ESL Accents Lesson Plan

Instructor: Mary Beth Burns

Mary Beth has taught 1st, 4th and 5th grade and has a specialist degree in Educational Leadership. She is currently an assistant principal.

In this lesson plan, ESL students will be exposed and learn about a variety of different accents. Through tasks that involve speaking and listening, the students will get practice identifying different accents.

Learning Objectives

  • Identify a variety of accents when listening.
  • Speak in a variety of accents.


45-60 minutes

Curriculum Standards


Engage effectively in a range of collaborative discussions (one-on-one, in groups, and teacher-led) with diverse partners on grade 5 topics and texts, building on others' ideas and expressing their own clearly.


Demonstrate command of the conventions of standard English grammar and usage when writing or speaking.


  • Accent
  • Southern
  • Midwestern
  • Bostonian
  • New York
  • Irish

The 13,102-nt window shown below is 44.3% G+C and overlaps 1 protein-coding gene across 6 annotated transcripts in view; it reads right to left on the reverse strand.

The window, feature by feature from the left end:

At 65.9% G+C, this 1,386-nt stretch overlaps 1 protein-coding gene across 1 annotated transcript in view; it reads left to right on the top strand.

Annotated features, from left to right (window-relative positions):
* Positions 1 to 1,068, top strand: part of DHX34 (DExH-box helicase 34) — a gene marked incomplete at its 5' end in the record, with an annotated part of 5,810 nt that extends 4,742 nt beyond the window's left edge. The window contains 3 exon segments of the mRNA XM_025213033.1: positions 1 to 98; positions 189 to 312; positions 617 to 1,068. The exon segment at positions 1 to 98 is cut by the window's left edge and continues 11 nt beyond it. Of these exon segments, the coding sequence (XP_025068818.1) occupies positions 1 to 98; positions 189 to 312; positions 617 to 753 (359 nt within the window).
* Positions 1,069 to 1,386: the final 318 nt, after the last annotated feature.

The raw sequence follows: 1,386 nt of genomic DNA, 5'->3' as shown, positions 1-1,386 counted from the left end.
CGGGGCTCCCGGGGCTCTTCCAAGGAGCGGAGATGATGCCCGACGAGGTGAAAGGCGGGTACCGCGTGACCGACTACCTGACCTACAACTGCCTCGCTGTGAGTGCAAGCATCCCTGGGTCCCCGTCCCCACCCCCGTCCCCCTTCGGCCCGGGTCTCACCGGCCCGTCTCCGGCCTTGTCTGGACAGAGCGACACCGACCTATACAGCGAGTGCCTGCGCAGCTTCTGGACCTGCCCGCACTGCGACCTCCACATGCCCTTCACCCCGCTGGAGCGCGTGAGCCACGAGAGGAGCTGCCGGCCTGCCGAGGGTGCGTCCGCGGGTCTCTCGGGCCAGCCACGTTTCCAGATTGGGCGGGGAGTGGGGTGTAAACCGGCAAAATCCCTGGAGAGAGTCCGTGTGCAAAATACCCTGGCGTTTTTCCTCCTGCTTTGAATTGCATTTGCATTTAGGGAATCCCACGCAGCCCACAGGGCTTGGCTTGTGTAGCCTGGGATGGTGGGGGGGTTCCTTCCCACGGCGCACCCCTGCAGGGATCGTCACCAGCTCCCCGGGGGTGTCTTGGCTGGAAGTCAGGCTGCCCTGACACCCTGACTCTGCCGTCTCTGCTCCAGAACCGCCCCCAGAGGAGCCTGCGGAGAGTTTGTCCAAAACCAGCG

• British
  • Scottish
  • Canadian
  • Australian


  • Blank copies of world maps
  • Short audio clips of people speaking in the different accents in the vocabulary section
  • Chart paper with a world map glued to it
  • Markers
  • Crayons
  • Clipboards, one per student
  • Several sets of index cards with vocabulary words written on it
  • Timer

Instruction and Activity

Accent Preview

  • Post the pieces of chart paper around the room. Explain to students that they are going to travel to the different pieces of chart paper. Tell them that they are going to pretend that they are traveling around the world to different places where English is spoken, but in different accents. Ask students to repeat the word 'accent.'
  • In their travels to the different pieces of chart paper, they will pretend that they are traveling to those different places who speak with different accents.
  • Distribute copies of blank world maps, clipboards and crayons to students.
  • Complete this process:
  1. At the first piece of chart paper, write the word 'Southern.' Say the word aloud. Ask students to repeat.
  2. Shade in the Southern region of the United States on the map. Label it as 'Southern.' Students will do the same on their clipboards.
  3. Play the audio clip of the Southern accent for students. Ask students to turn and talk about what the voice sounded like. Discuss student responses and record them on the chart paper.
  4. Ask students to turn and talk with a neighbor in their best Southern accent.
  5. Move to the next chart paper and repeat the process.

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